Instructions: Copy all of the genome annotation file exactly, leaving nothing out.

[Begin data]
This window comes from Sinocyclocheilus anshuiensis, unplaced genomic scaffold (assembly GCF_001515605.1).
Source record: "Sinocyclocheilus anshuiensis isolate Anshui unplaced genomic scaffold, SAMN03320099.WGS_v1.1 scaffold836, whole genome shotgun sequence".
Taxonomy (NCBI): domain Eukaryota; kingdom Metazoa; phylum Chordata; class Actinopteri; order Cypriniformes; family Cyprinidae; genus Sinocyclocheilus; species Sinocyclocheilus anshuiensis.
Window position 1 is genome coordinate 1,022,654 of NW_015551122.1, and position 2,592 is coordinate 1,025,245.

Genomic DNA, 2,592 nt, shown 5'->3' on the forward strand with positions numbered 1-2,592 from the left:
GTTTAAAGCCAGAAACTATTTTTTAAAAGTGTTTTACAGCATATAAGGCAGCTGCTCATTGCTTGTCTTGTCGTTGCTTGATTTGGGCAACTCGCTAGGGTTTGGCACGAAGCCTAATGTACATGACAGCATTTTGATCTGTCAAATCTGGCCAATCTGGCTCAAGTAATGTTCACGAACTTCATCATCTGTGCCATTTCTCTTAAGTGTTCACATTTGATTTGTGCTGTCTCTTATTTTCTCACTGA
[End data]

This window comes from Sinocyclocheilus anshuiensis, unplaced genomic scaffold (assembly GCF_001515605.1).
Source record: "Sinocyclocheilus anshuiensis isolate Anshui unplaced genomic scaffold, SAMN03320099.WGS_v1.1 scaffold836, whole genome shotgun sequence".
Taxonomy (NCBI): domain Eukaryota; kingdom Metazoa; phylum Chordata; class Actinopteri; order Cypriniformes; family Cyprinidae; genus Sinocyclocheilus; species Sinocyclocheilus anshuiensis.
Window position 1 is genome coordinate 1,022,654 of NW_015551122.1, and position 2,592 is coordinate 1,025,245.

Genomic DNA, 2,592 nt, shown 5'->3' on the forward strand with positions numbered 1-2,592 from the left:
GTTTAAAGCCAGAAACTATTTTTTAAAAGTGTTTTACAGCATATAAGGCAGCTGCTCATTGCTTGTCTTGTCGTTGCTTGATTTGGGCAACTCGCTAGGGTTTGGCACGAAGCCTAATGTACATGACAGCATTTTGATCTGTCAAATCTGGCCAATCTGGCTCAAGTAATGTTCACGAACTTCATCATCTGTGCCATTTCTCTTAAGTGTTCACATTTGATTTGTGCTGTCTCTTATTTTCTCACTGA